Dana Giacchetto & His Celebrity Posse: 10 Big Names From a Star-Obsessed Rolodex

Jay Moloney: The tormented CAA agent, Giacchetto's pipeline to the fastest-rising young stars and execs in Hollywood, killed himself soon after Giacchetto gave him an executive job. "He wasn't an addict, he was manic depressive," says Giacchetto, "[and] the most loving, life-affirming spirit -- a risk taker with huge balls and an even bigger heart."

Leonardo DiCaprio: "The Wolf of Wall Street is hilarious," says Giacchetto. "Few people know him the way I do, and I thought it was the best movie he ever did. I love him. I always will."

Kurt Cobain: Giacchetto's one lasting achievement was parlaying Nirvana's success into a $20 million payday for its first label, Seattle's Sub Pop, still a hitmaker. When The Hollywood Reporter asked Cobain's widow, Courtney Love, whether Giacchetto is the idealist he sees himself to be, she replied, "No."

Tobey Maguire: The Ice Storm star lived sometimes at Giacchetto's SoHo loft, where he reveled with pals DiCaprio, Kevin Connolly, Jay Ferguson and Lukas Haas. Because Giacchetto had fraudulently moved funds into Maguire's account, the star subsequently paid $197,500 to the bankruptcy trustee for Giacchetto's firm, according to court documents.

Ben Affleck and Matt Damon: The Oscar-winning screenwriters of Good Will Hunting dumped their investments before Giacchetto was arrested, reportedly because they resented him using their names to drum up business (both declined to comment).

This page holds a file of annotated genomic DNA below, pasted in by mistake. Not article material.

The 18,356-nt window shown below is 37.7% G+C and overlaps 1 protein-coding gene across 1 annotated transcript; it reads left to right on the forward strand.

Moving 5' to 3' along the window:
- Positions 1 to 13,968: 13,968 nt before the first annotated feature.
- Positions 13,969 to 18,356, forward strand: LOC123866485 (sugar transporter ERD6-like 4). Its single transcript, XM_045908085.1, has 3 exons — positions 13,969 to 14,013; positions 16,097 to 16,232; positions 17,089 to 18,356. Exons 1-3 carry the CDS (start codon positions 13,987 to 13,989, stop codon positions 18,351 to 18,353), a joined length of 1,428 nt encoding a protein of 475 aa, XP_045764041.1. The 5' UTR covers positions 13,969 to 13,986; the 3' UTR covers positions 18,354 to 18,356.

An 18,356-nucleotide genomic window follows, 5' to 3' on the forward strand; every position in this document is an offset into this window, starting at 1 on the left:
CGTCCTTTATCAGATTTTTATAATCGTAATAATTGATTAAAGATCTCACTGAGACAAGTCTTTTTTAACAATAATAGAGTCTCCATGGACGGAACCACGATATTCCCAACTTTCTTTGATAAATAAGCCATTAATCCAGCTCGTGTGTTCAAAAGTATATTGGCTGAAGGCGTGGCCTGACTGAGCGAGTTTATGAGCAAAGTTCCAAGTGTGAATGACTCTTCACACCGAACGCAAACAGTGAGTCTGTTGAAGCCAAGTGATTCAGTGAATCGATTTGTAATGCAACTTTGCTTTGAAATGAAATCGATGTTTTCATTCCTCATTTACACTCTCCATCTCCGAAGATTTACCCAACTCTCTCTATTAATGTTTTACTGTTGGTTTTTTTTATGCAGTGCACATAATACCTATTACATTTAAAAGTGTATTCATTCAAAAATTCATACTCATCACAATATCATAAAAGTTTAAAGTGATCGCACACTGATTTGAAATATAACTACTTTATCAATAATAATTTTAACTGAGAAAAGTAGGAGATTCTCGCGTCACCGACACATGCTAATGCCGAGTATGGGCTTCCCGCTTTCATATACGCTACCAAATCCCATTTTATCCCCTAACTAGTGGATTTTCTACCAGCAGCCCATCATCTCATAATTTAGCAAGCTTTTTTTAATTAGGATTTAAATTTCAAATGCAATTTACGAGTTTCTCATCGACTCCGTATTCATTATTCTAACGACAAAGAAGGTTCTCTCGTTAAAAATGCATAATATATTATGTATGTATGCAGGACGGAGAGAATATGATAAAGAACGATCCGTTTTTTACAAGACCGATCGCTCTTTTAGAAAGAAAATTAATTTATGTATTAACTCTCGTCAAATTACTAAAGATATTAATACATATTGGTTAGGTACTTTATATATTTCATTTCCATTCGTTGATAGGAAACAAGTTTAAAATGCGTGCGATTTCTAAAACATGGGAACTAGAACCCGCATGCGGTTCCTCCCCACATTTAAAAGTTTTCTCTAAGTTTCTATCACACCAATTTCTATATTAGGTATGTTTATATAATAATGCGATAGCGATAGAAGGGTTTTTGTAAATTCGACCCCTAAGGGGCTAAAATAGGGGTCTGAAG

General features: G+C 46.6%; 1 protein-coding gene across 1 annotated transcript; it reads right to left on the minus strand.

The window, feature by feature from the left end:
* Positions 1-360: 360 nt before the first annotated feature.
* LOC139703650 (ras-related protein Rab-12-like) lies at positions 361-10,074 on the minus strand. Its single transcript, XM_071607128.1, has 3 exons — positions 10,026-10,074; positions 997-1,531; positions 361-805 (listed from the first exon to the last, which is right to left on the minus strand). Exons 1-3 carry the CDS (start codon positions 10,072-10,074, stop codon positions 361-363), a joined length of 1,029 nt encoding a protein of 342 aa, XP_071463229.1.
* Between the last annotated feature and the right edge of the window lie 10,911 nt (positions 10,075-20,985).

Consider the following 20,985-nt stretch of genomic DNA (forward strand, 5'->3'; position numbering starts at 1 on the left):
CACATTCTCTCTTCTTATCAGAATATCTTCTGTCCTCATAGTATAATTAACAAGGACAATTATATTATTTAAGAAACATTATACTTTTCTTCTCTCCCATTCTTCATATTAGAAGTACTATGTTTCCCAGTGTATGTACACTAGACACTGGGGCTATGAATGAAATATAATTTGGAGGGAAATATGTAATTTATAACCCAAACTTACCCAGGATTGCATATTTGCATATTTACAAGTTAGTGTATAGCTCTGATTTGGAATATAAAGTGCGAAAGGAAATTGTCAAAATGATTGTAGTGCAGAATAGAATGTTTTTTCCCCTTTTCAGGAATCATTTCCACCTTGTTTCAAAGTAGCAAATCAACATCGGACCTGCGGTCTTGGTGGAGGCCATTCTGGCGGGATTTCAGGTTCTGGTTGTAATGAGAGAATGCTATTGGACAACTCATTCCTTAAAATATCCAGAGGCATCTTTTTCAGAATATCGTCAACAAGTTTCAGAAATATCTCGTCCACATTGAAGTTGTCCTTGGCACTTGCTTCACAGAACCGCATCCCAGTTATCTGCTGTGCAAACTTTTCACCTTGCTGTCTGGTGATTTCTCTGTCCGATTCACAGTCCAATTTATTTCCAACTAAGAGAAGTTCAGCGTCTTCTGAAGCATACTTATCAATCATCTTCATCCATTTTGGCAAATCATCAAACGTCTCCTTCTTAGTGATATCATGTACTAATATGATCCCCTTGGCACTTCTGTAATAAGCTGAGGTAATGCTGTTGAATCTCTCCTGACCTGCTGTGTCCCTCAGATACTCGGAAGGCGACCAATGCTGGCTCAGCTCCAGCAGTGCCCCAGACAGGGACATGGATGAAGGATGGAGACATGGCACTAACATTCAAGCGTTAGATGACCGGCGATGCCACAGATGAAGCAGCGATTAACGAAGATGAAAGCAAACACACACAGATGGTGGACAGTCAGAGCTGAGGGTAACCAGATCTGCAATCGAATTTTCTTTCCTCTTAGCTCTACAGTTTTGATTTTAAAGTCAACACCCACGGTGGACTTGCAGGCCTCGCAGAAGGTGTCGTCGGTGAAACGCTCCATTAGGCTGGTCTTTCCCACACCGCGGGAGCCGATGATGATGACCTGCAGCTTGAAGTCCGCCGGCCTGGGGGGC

Alanis Morissette: The singer stuck by Giacchetto long after others abandoned him. Giacchetto felt that Morissette, then the top seller on Madonna's label Maverick, deserved a slice of equity in the label. But he failed to convince Madonna, who declined to comment. Morissette did not respond to a request for comment.

Phish: Giacchetto's biggest investors lost a reported $4.7 million, and recouped part of it by forcing the sale of Giacchetto's art collection, including a Calder, a Stella and a Condo.

Michael Ovitz: "I never thought of him as ruthless; I just thought of him as knowing how to convene power structures," says Giacchetto. "I never saw him do mean things. Never. Honest to God. And that whole gay mafia thing" -- Ovitz famously blamed his downfall on the influence of gay Hollywood figures -- "was ridiculous. Michael Ovitz was never homophobic. Ever."

Michael Stipe: Giacchetto says he met with an investment banker touting the Bowie Bonds concept. Bowie got $55 million upfront for forfeiting 10 years of royalties on songs recorded before 1990, and, Giacchetto says, a banker wanted Cassandra's clients to participate. Giacchetto says he never recommended the bonds to his clients, but did talk about it with Stipe. "Michael was like, 'I already have $50 million,' " says Giacchetto, who adds, "We had just finished the [1996] Warner deal, which was reportedly worth $80 million. They didn't need it."

Steve Stanulis: Giacchetto's former cop/stripper/bouncer, now an actor, is shopping his memoir, Sex and the Shield. "Dana is one of the most generous guys I ever met, but being associated with his bizarro world hurts me," says Stanulis. "I was up for a role in The Good Shepherd. Leo was going to [star in it, before the role went to Damon] with [Robert] De Niro directing. Suddenly the rug was pulled, supposedly because of my Dana affiliation. Leo swore to me he had nothing to do with it."


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